Sure. I would like to hold
Child in the same struct. I can’t rely on
Copy, and I want to hold the actual
Parent object in the
Combined struct, not just a reference (imagine I needed to return the
Combined struct from a function).
Here’s a less contrived example, and one I ran into in a project of mine. The
libusb::Context definitely shouldn’t be
Copy, and the
get_device function was a callback from a C library, so I needed to return all state in one struct (then cast to a void *). I think the
libusb wrapper library is doing everything right: the
Device holds a fake reference to the
Context variable to ensure that the device outlives the libusb context. But this also introduces the restriction that a
Device and associated
Context can’t live in the same struct. In this example, this is an unnecessary restriction because there’s no actual reference.
I’m looking for a way to tell the compiler that one object needs to outlive another, but without using a reference.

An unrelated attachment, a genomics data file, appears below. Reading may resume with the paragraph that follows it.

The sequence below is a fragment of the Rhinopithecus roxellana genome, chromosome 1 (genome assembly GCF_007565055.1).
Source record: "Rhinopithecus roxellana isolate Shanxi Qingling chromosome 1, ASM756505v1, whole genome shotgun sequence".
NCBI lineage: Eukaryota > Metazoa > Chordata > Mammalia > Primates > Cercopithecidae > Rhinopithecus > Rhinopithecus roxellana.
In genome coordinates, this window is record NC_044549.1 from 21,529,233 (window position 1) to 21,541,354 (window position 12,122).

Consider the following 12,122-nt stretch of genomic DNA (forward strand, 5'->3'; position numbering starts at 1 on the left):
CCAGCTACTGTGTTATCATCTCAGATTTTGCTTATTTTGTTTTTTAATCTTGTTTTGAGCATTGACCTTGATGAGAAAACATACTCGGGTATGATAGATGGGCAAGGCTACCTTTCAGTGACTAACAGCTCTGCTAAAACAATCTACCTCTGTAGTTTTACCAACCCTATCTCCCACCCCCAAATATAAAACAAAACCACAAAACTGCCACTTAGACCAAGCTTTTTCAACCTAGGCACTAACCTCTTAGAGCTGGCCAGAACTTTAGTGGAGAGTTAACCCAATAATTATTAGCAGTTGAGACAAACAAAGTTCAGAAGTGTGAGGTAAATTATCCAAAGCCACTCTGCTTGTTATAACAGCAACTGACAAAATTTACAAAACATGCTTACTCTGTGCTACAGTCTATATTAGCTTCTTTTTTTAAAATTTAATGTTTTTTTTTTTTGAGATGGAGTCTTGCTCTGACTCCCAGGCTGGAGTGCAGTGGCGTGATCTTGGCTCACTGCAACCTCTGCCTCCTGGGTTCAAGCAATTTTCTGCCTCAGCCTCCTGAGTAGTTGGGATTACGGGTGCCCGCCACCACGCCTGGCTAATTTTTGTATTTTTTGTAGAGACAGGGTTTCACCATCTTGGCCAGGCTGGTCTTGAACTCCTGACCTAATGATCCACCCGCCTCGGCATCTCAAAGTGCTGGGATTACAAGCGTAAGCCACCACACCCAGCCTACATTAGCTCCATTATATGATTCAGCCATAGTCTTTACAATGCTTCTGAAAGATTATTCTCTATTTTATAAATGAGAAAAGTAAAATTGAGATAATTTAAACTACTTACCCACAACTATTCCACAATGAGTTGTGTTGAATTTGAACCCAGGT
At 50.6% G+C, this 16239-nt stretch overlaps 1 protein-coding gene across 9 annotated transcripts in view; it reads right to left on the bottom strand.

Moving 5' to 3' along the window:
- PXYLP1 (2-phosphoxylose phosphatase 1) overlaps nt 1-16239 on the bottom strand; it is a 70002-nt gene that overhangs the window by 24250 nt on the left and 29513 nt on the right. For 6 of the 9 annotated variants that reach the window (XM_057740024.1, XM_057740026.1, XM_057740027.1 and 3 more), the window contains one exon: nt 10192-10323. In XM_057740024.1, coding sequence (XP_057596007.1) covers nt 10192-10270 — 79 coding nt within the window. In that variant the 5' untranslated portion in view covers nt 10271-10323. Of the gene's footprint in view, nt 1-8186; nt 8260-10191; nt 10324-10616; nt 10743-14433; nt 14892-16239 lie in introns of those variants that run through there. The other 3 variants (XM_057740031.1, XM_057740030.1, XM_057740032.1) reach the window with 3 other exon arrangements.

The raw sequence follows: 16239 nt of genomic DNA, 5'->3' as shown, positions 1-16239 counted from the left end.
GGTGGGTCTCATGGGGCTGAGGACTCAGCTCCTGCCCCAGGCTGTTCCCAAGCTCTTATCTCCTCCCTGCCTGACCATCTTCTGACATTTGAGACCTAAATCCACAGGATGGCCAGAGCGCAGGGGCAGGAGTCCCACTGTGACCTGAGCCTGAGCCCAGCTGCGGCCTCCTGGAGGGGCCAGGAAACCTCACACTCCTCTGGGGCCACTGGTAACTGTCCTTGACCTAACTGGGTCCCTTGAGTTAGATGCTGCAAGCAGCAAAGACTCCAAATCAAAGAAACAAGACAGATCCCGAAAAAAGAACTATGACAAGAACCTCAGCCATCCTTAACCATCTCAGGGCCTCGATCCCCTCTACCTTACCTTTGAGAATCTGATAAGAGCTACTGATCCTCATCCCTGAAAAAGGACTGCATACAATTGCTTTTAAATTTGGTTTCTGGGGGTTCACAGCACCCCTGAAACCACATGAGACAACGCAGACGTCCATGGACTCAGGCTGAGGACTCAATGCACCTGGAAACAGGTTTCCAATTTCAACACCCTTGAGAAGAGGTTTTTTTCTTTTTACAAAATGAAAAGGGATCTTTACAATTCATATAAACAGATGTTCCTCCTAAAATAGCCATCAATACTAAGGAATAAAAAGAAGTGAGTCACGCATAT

PhantomData is a way to get some effects of a struct member but not others (you get type-safety and lifetimes but without allocating memory for that member). I’m looking for a
PhantomRef which would allow me to get some effects of holding a reference (lifetimes) without others (the value-and-reference-in-the-same-struct restriction).
As far as I know this needs to be provided by the compiler (i.e.
PhantomRef can’t be provided by some other crate). I’m wondering if something like this would be easy to implement and if it’s a feature the compiler team would want to expose.